Walter Buehler

Lonnie Selander (left) took care of neighbor Walter Buehler for the last five years while both lived on their boats in the Long Beach Marina.

Berth 34 at the Long Beach Marina sits empty.

About three weeks ago, the 32-foot boat, the Why Not, was taken away because the man who owned it for more than three decades, Walter Buehler, died on Dec. 4 at the age of 100.

The Grunion Gazette profiled Buehler in April as he was getting ready to celebrate the century mark with a party on May 6.

Buehler was born in 1919 in Canada. He doesn’t remember much of his early childhood but he does remember when at age 10, the stock market crashed and the Great Depression of 1929 followed.

When the Great Depression hit, Buehler’s father sent him to a farm to work so he could have a place where he could stay and be fed. Then, after a stint at an orphanage, Buehler worked for the Civilian Conservation Corps. He volunteered to join the Marine Corps in 1937, went through boot camp, sea school and went to Pearl Harbor.

Jeff Rabin is a Meals on Wheels volunteer who got to meet Buehler.

“He was absolutely a wonderful man,” Rabin said. “I kidded him he was closer to 101 than 100, but really, he was an American hero in so many respects.”

Before he died, Buehler showed that he was still one tough Marine.

Here’s how tough:

About a month ago, Buehler, 100, rang a doorbell — it was a signal set up between Buehler and his neighbor Lonnie Selander that he required Selander’s help.

After it was determined that the paramedics were needed, Buehler was taken to Los Alamitos Hospital. Selander visited Buehler that evening, but when he returned the next day, Buehler was in intensive care because he had a Code Blue situation meaning he had cardiac issues. After seeing that his friend was doing better, Selander left but got a phone call soon after saying Buehler was in Code Blue again.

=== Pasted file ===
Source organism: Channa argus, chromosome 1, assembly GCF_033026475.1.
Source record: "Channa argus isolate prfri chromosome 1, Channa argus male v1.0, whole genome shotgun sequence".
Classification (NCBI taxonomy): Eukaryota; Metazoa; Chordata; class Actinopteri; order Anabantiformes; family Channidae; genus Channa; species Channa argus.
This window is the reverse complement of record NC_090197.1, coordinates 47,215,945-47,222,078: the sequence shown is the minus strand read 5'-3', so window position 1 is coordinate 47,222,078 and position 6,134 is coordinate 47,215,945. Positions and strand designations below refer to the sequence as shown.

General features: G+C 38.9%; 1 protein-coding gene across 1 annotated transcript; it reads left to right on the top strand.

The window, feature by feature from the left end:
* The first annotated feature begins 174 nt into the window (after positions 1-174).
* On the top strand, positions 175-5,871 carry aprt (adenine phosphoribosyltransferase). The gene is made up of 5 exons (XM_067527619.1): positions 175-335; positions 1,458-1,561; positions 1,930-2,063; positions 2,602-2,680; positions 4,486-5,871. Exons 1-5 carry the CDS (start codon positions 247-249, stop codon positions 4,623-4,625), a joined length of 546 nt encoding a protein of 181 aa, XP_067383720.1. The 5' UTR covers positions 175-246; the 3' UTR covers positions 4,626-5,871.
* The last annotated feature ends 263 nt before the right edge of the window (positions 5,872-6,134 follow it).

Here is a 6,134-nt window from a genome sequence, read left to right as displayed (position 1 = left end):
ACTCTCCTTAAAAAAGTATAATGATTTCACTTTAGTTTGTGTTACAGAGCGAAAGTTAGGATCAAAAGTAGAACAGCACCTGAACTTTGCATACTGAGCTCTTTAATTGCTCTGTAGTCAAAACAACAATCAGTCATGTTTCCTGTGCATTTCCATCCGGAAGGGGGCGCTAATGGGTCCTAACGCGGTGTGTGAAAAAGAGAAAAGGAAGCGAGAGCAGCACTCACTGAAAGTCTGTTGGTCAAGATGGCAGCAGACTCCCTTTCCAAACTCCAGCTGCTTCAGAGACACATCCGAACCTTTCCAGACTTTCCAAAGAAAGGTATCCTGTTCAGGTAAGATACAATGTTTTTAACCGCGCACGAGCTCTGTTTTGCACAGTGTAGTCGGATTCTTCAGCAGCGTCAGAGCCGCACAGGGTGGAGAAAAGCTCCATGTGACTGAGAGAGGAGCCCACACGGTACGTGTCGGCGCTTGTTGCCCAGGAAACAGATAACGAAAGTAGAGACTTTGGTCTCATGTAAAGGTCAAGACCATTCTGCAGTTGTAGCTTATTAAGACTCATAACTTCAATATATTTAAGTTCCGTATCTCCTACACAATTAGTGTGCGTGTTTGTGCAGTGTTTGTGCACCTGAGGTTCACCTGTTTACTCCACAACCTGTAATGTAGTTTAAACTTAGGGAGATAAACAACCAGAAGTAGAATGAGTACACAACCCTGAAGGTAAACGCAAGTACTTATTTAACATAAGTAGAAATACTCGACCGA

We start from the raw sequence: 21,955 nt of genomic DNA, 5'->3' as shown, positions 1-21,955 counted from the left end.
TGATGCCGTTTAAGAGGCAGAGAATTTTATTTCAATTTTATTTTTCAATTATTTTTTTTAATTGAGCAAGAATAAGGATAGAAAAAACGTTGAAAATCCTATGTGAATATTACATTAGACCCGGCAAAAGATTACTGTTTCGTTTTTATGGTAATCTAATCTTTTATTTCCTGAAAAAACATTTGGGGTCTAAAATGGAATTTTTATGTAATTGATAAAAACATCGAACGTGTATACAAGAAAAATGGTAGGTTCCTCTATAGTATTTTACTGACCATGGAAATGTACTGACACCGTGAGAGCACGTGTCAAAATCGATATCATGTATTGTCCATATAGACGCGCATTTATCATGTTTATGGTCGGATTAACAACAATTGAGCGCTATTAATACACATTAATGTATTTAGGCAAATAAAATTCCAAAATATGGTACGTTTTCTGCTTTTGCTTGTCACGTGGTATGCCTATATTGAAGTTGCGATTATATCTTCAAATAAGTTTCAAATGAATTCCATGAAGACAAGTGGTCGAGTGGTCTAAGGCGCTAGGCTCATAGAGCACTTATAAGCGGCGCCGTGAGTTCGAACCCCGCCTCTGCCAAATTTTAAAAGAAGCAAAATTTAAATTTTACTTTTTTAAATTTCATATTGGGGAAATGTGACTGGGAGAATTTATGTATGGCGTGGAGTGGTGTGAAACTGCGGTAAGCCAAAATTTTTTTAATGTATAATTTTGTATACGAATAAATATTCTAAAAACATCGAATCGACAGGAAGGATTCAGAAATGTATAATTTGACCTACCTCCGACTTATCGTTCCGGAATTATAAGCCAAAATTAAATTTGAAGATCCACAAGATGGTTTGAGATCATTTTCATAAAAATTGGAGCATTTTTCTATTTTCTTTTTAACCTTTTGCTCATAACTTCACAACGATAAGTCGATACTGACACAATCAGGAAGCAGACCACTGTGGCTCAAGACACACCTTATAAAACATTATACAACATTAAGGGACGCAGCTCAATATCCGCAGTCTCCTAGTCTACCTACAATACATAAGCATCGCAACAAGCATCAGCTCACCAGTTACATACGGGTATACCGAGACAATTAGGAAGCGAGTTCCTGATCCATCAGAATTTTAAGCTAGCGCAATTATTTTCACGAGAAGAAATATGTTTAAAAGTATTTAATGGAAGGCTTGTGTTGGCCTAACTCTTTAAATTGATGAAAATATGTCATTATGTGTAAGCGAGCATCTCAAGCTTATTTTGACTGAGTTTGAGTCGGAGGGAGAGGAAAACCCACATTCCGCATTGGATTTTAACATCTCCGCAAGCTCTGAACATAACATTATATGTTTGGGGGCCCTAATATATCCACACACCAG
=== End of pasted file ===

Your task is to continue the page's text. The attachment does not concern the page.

“I rushed back over after the second incident,” said Selander who is 65. “I got there about 10-15 minutes before he died. I always say Walt was a die-hard Marine, he never gives up.”

Selander was sitting by Buehler’s head when he died; the doctors confirmed the time of death.

But Selander wasn’t sure.

“I don’t know. I didn’t buy the fact that he’s dead,” Selander said. “I asked the doctors if I could sit with him, and when we were left alone and nobody was looking, I opened Walt’s eye and I said, ‘Doggone you Walt, if you’re still alive you gotta let me know somehow because I’m not leaving your side until I know you’re dead.’”

A half hour later, Buehler was alive. Selander said the nurses rushed in and confirmed to the doctors that Buehler had a pulse.

“Tough ol’ Marine,” Selander said with a chuckle and moist eyes. “And you know, I sat with him and three hours later he passed away. At least Walt got to talk to his son Wally during that time. He stopped breathing when he was on the phone.”

Selander, who has lived on the boat next to Buehler and has taken care of him for the last five years, said Buehler had one more request in those final three hours.

“He asked me for permission to die and go to heaven,” Selander said. “You don’t need permission from me and Walt said, ‘No, you have to give me your blessing and permission because that’s what I want to do.’ I told him I want what you want. I don’t want you to go, but if you want to go, go. I said ‘Walt I love you, but go and be with your daughter.’”

Buehler’s daughter Sandy died two months earlier from cancer.

No flowers or candles were placed on the boat before it was taken away and there will be no funeral services; Buehler’s ashes will be placed in a plot next to his second wife.

“That boat being gone for me is like, I mean, honestly, his death has affected me more than any other person on the face of this earth that has died on me,” Selander said. “My own parents … I wasn’t as close to them as I was to Walt. He was a good old guy.”

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